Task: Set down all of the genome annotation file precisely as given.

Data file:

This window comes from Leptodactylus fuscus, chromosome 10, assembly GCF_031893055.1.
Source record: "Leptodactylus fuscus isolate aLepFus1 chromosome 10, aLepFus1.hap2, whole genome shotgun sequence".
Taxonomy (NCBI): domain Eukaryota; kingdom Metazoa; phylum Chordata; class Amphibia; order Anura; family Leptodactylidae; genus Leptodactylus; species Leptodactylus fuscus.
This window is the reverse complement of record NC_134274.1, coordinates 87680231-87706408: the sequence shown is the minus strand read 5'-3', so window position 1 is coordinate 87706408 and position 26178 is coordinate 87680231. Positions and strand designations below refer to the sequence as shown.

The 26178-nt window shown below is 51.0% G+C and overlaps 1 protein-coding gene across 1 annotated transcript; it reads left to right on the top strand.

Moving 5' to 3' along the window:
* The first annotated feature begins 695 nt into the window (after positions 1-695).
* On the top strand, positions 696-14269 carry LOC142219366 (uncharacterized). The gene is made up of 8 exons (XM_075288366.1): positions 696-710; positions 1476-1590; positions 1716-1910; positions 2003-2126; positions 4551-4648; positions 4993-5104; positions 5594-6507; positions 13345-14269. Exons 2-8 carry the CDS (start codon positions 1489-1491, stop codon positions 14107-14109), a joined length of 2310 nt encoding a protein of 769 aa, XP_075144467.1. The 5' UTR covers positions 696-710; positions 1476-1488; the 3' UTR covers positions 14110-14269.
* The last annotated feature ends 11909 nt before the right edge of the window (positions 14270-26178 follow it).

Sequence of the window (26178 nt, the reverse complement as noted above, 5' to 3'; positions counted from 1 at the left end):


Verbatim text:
This window comes from Leptodactylus fuscus, chromosome 10, assembly GCF_031893055.1.
Source record: "Leptodactylus fuscus isolate aLepFus1 chromosome 10, aLepFus1.hap2, whole genome shotgun sequence".
Taxonomy (NCBI): domain Eukaryota; kingdom Metazoa; phylum Chordata; class Amphibia; order Anura; family Leptodactylidae; genus Leptodactylus; species Leptodactylus fuscus.
This window is the reverse complement of record NC_134274.1, coordinates 87680231-87706408: the sequence shown is the minus strand read 5'-3', so window position 1 is coordinate 87706408 and position 26178 is coordinate 87680231. Positions and strand designations below refer to the sequence as shown.

The 26178-nt window shown below is 51.0% G+C and overlaps 1 protein-coding gene across 1 annotated transcript; it reads left to right on the top strand.

Moving 5' to 3' along the window:
* The first annotated feature begins 695 nt into the window (after positions 1-695).
* On the top strand, positions 696-14269 carry LOC142219366 (uncharacterized). The gene is made up of 8 exons (XM_075288366.1): positions 696-710; positions 1476-1590; positions 1716-1910; positions 2003-2126; positions 4551-4648; positions 4993-5104; positions 5594-6507; positions 13345-14269. Exons 2-8 carry the CDS (start codon positions 1489-1491, stop codon positions 14107-14109), a joined length of 2310 nt encoding a protein of 769 aa, XP_075144467.1. The 5' UTR covers positions 696-710; positions 1476-1488; the 3' UTR covers positions 14110-14269.
* The last annotated feature ends 11909 nt before the right edge of the window (positions 14270-26178 follow it).

Sequence of the window (26178 nt, the reverse complement as noted above, 5' to 3'; positions counted from 1 at the left end):